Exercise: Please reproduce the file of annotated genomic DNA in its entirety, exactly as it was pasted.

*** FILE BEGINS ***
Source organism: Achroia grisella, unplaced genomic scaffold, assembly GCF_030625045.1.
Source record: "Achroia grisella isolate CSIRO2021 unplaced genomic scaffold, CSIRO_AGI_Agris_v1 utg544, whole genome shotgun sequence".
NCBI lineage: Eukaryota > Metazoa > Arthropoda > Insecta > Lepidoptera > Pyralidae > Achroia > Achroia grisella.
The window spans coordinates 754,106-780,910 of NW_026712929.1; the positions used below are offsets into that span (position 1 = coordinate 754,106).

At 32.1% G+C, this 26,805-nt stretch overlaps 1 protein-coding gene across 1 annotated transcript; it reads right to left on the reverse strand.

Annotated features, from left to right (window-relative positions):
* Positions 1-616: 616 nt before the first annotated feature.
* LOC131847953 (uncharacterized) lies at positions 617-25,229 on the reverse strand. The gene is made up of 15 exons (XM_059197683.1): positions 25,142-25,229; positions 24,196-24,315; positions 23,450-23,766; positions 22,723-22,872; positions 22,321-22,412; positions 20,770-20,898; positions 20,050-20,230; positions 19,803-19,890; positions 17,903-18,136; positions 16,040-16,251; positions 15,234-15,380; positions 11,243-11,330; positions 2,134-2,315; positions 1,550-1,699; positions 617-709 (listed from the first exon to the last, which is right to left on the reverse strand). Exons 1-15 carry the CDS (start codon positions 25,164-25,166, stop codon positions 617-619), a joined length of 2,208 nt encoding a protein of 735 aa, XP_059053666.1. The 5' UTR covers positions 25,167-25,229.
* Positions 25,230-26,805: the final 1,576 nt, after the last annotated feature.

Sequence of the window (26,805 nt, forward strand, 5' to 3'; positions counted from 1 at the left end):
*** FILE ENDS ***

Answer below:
Source organism: Achroia grisella, unplaced genomic scaffold, assembly GCF_030625045.1.
Source record: "Achroia grisella isolate CSIRO2021 unplaced genomic scaffold, CSIRO_AGI_Agris_v1 utg544, whole genome shotgun sequence".
NCBI lineage: Eukaryota > Metazoa > Arthropoda > Insecta > Lepidoptera > Pyralidae > Achroia > Achroia grisella.
The window spans coordinates 754,106-780,910 of NW_026712929.1; the positions used below are offsets into that span (position 1 = coordinate 754,106).

At 32.1% G+C, this 26,805-nt stretch overlaps 1 protein-coding gene across 1 annotated transcript; it reads right to left on the reverse strand.

Annotated features, from left to right (window-relative positions):
* Positions 1-616: 616 nt before the first annotated feature.
* LOC131847953 (uncharacterized) lies at positions 617-25,229 on the reverse strand. The gene is made up of 15 exons (XM_059197683.1): positions 25,142-25,229; positions 24,196-24,315; positions 23,450-23,766; positions 22,723-22,872; positions 22,321-22,412; positions 20,770-20,898; positions 20,050-20,230; positions 19,803-19,890; positions 17,903-18,136; positions 16,040-16,251; positions 15,234-15,380; positions 11,243-11,330; positions 2,134-2,315; positions 1,550-1,699; positions 617-709 (listed from the first exon to the last, which is right to left on the reverse strand). Exons 1-15 carry the CDS (start codon positions 25,164-25,166, stop codon positions 617-619), a joined length of 2,208 nt encoding a protein of 735 aa, XP_059053666.1. The 5' UTR covers positions 25,167-25,229.
* Positions 25,230-26,805: the final 1,576 nt, after the last annotated feature.

Sequence of the window (26,805 nt, forward strand, 5' to 3'; positions counted from 1 at the left end):